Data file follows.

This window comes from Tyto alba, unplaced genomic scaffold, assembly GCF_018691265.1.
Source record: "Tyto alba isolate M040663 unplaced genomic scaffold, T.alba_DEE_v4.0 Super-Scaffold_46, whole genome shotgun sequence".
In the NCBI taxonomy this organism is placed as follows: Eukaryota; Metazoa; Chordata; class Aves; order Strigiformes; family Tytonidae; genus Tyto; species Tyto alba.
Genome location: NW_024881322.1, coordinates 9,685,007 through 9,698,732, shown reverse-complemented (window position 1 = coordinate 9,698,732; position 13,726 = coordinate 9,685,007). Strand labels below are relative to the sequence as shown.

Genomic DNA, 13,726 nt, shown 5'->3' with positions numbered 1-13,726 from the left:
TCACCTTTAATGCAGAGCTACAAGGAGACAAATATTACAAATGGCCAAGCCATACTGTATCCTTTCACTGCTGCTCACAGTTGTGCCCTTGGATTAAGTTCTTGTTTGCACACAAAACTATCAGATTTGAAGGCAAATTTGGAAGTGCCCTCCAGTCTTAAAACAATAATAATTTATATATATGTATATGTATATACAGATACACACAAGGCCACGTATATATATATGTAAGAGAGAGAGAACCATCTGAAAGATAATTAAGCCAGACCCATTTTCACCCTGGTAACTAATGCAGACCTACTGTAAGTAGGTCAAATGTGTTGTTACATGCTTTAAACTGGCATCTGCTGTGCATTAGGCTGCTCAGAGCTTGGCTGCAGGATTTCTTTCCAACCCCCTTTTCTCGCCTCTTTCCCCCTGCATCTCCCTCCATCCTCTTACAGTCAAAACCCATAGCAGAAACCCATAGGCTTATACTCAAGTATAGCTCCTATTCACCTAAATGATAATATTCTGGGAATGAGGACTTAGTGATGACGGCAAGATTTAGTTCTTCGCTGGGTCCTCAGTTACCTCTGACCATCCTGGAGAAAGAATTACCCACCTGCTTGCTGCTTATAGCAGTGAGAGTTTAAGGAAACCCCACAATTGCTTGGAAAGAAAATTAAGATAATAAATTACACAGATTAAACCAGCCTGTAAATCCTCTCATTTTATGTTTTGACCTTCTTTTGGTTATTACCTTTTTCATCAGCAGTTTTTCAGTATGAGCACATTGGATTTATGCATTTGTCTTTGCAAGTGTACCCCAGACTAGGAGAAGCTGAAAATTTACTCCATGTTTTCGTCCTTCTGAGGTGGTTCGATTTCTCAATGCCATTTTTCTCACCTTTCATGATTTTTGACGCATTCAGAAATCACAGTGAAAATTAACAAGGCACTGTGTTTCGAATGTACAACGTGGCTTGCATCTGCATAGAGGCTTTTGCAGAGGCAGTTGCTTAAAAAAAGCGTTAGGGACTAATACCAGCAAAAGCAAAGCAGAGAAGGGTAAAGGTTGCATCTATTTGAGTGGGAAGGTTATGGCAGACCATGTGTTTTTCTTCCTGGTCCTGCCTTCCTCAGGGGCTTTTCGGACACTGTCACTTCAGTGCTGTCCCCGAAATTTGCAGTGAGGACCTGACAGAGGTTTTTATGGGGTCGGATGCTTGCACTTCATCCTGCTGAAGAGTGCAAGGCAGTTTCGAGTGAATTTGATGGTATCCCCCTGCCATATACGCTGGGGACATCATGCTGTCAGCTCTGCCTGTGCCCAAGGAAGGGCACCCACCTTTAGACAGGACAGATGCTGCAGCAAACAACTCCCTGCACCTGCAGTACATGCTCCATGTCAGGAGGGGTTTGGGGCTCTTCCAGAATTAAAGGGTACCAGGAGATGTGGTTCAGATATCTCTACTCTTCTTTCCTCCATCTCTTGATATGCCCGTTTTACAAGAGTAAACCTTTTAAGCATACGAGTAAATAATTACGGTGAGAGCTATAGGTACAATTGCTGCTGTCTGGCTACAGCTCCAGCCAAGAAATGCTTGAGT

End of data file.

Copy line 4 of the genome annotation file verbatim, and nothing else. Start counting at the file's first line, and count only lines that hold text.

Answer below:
Genome location: NW_024881322.1, coordinates 9,685,007 through 9,698,732, shown reverse-complemented (window position 1 = coordinate 9,698,732; position 13,726 = coordinate 9,685,007). Strand labels below are relative to the sequence as shown.